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Obama, Lawmakers React to Death of Hugo Chavez

RODRIGO ARANGUA/AFP/Getty Images(WASHINGTON) -- The White House and several members of Congress have expressed their feelings about the death of Venezuelan President Hugo Chavez at the age of 58.

President Obama released a statement saying, “At this challenging time of President Hugo Chavez’s passing, the United States reaffirms its support for the Venezuelan people and its interest in developing a constructive relationship with the Venezuelan government.  As Venezuela begins a new chapter in its history, the United States remains committed to policies that promote democratic principles, the rule of law, and respect for human rights.”

New York Democratic Rep. Jose Serrano tweeted, “Hugo Chavez was a leader that understood the needs of the poor. He was committed to empowering the powerless. R.I.P. Mr. President.”

Arkansas Republican Rep. Tom Cotton said,  “After the welcome news of Hugo Chavez’s death, I hope that the oppressed people of Venezuela will be able to live in freedom, not under miserable tyranny. I look forward to working in the House to promote a free, democratic, and pro-American government in Venezuela.”

Michigan Republican Rep. Mike Rogers, the chairman of the House Permanent Select committee on Intelligence, said, “Hugo Chavez was a destabilizing force in Latin America, and an obstacle to progress in the region. I hope his death provides an opportunity for a new chapter in US-Venezuelan relations.”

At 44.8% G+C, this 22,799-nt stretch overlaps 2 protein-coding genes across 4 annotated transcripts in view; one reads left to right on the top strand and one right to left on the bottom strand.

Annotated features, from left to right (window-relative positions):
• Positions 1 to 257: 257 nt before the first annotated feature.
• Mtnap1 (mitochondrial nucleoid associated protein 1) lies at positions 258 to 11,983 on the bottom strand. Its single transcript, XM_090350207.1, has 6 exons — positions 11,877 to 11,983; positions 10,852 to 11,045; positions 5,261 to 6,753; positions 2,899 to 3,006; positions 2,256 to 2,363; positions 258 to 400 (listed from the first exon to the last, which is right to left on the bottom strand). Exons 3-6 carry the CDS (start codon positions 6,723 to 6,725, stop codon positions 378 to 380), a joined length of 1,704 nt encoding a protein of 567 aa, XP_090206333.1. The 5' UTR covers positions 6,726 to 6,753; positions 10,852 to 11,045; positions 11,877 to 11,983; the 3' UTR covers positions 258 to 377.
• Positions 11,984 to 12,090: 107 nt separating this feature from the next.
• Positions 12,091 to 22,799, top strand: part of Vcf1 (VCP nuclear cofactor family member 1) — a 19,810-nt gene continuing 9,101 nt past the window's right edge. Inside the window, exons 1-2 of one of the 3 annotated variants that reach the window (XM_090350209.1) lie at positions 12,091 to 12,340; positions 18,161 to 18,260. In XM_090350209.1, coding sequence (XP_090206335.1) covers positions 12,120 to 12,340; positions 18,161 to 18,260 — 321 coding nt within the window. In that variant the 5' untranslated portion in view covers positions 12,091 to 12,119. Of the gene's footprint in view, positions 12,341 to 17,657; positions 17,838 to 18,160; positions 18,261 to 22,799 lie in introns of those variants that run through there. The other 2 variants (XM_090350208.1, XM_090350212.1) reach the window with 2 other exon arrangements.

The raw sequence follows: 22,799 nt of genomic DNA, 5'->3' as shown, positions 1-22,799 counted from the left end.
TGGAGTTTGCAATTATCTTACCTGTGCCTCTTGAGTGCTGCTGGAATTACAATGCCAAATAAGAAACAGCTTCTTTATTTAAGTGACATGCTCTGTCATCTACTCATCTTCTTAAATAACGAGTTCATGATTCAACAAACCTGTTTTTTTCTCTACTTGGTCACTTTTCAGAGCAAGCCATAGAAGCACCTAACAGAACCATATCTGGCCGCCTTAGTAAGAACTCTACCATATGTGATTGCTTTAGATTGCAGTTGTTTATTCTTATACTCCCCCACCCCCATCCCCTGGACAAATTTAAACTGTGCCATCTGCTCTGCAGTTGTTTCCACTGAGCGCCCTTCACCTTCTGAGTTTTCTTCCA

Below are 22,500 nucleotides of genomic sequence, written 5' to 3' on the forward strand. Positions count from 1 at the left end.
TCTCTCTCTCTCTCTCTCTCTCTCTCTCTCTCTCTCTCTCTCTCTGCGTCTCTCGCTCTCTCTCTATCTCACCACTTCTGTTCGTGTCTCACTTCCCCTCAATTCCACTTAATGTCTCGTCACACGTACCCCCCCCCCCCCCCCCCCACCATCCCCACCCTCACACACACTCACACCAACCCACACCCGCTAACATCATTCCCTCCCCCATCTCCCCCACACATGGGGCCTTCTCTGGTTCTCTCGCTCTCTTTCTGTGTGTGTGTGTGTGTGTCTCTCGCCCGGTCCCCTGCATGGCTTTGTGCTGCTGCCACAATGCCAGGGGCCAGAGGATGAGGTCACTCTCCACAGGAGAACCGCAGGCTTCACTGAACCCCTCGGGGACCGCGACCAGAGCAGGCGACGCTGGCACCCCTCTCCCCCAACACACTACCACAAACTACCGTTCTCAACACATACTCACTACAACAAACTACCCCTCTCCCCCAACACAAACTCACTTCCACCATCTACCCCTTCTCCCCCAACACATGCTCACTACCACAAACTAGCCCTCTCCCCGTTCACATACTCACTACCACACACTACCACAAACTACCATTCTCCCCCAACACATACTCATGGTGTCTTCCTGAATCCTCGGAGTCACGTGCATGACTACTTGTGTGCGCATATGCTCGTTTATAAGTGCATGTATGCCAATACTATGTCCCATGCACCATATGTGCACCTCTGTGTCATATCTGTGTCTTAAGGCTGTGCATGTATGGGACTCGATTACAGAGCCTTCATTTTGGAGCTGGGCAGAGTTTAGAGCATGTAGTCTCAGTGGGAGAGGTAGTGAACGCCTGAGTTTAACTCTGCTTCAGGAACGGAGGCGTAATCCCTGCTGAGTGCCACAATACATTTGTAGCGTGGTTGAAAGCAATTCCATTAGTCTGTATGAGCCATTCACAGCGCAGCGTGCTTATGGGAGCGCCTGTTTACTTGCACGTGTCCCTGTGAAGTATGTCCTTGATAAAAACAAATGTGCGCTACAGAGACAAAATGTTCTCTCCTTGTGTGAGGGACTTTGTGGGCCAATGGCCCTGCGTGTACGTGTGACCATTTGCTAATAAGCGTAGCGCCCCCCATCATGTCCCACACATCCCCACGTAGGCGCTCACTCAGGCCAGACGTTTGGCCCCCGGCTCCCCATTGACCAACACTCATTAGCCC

New York Rep. Eliot Engel, the top Democrat on the House Foreign Affairs Committee, called Chavez’s death “an opportunity for the Venezuelan people to chart a new course and create a more hopeful future.”

California Republican Rep. Ed Royce, the chairman of the House Foreign Affairs committee, called Chavez “a tyrant who forced the people of Venezuela to live in fear.”  

Royce said, “Good riddance to this dictator. Venezuela once had a strong democratic tradition and was close to the United States.  Chavez’s death sets the stage for fresh elections.  While not guaranteed, closer U.S. relations with his key country in our hemisphere are now possible.”

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